You can have as many SageTV HD Theaters running in your home as extenders as your home network bandwidth can handle (each HD video stream uses up to 20Mbps +). To give you an idea of how the HD200 and SageTV handles heavy use we can look at my home setup as an example. I have a single HTPC server running in the office that hosts all of my media and contains all of the TV tuners. During this review I had three HD200s (one of which was the official review unit) and a HTPC all connected to the network at the same time. I ran the three HD200 extenders all at the same time playing HD content for over two hours without a hiccup just to test. I should note that during the first few weeks of the review I had an older HD100 extender connected and traded that out for a newer HD200.
NOTE: In the past a license was required to use with extenders. Beginning with the HD200, no separate license is required. This simplifies the setup process and will make the HD200s easier to sell if you decide to EBay it some day down the road.
Powering On the HD Theater in Extender Mode
There are two ways to power on the HD Theater if you're using it for extender mode:
- Hit the power button on the remote. This will bring up the main startup screens and give you a chance to go into standalone mode if you wish. This is definitely the slower option and it can take about 15 seconds for startup going this route.
- Hit the Home button on the remote. From standby this takes about 3-5 seconds - extremely fast since it bypasses much of the startup screens you'd see if you just hit the power button and were given the option to go into standalone mode. For most who will use the HD Theater as an extender, using this method for powering on will be ideal.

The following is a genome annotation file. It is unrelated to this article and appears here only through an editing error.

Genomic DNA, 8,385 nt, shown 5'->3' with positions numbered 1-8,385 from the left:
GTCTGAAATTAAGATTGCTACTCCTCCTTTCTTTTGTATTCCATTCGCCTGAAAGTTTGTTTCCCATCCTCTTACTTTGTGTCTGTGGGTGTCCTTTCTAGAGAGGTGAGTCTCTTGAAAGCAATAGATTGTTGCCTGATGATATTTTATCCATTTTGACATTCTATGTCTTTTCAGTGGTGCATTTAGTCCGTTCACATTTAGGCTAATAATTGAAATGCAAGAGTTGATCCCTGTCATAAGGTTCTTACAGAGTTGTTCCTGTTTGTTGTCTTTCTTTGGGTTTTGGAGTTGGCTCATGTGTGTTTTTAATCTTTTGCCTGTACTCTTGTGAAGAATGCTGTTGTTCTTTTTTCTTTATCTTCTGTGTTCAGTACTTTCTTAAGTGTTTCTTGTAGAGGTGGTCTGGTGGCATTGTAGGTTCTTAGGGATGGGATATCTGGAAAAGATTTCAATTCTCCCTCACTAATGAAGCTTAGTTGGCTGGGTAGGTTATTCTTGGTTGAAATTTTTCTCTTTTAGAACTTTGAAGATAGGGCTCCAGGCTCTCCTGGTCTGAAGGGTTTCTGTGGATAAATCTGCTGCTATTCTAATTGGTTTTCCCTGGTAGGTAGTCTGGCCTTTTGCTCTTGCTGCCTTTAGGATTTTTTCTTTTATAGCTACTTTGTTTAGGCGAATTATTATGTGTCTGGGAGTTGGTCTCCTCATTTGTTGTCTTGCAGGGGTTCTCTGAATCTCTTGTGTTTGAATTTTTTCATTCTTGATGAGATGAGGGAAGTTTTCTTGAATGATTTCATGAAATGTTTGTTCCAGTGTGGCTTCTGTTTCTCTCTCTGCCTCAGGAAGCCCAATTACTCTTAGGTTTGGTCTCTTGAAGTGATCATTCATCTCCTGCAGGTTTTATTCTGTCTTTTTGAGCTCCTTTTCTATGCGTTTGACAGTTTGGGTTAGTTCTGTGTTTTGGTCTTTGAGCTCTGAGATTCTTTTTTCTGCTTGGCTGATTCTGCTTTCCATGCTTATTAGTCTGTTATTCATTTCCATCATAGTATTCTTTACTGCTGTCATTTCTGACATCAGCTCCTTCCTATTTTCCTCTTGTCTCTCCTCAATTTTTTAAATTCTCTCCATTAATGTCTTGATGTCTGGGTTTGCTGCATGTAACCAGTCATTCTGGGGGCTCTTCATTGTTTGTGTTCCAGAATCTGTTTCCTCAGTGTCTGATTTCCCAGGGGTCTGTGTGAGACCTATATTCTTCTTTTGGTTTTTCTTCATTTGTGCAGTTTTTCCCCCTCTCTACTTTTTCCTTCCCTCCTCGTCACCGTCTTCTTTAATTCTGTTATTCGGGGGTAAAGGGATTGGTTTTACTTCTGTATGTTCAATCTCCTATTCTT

Just as they did with their HD100 Extender, SageTV made the user interface on the extender mirror the SageTV server interface. Anyone familiar with the SageTV HTPC screens will feel right at home with the HD Extender. All of the SageTV plugins (STVi's)work fine on the HD Extender except for the Netflix Watch Now (only works with a hack), Pandora Radio and Online Radio plugins. The new HD200 interface is snappier than the former HD100 extender likely due to the much faster processor and additional internal memory on board. The extender had the feel of a consumer electric device and not a DIY HTPC setup. It was quick and worked very well.
Image Quality - The image quality on the STX-HD200 is excellent. Picture quality was excellent on my 46" HDTV set and like the HD100 before it, has plenty of power to handle video up to 1080p. I was very happy with the image quality for all video content - including Live sports broadcasts and news shows with the scrolling tickers that sometimes give HTPC's trouble.
Sound Quality The HD extender has connections for HDMI, Digital Audio S/PDIF (Optical) or analog. Sound from the unit was excellent - I used the S/PDIF and HDMI connections for the review. While the lack of TrueHD/DTS-HD decoding ability is a downer, it won't be a deal-breaker for most. Hopefully the SageTV team will add decoding ability for this in the near future.
The HD200 supports 1080p resolution as well as the lower resolutions. HD programming picture quality is exceptional and silky smooth. Watching SD content looks great as well - I really don't think you can go wrong with the HD Theater for picture quality. OTA and HD-PVR content looks great on the 46" TV set. Sports watching is excellent and even the sometimes tough "ticker scroll" from channels such as ESPN and CNN looks great on the HD200-powered TV set.
TV playback is key to my happiness with any HTPC device and this extender didn't let me down. It handled the HD content, SD content, live TV and TV guide all with ease. I had no issues with playback of recorded or live content. The extender handled comskip files (commercial detection and skipping of commercials) well just as I have come to expect from using HTPC's such as SageTV .
SageTV can tune encrypted content via the Haupauge HD-PVR (requires cable or satellite box), unencrypted HD TV channels using several different QAM tuners, Over the Air HD and DVB tuners. It can also tune HD content using the firewire port of various cable boxes as well as the R5000 mod of certain cable and satellite boxes. Anything the SageTV HTPC software can tune can be streamed on to the SageTV HD Theater extender. I use the HDHomeRun Qam dual tuner and the Hauppauge HDHomeRun to get my HD channels.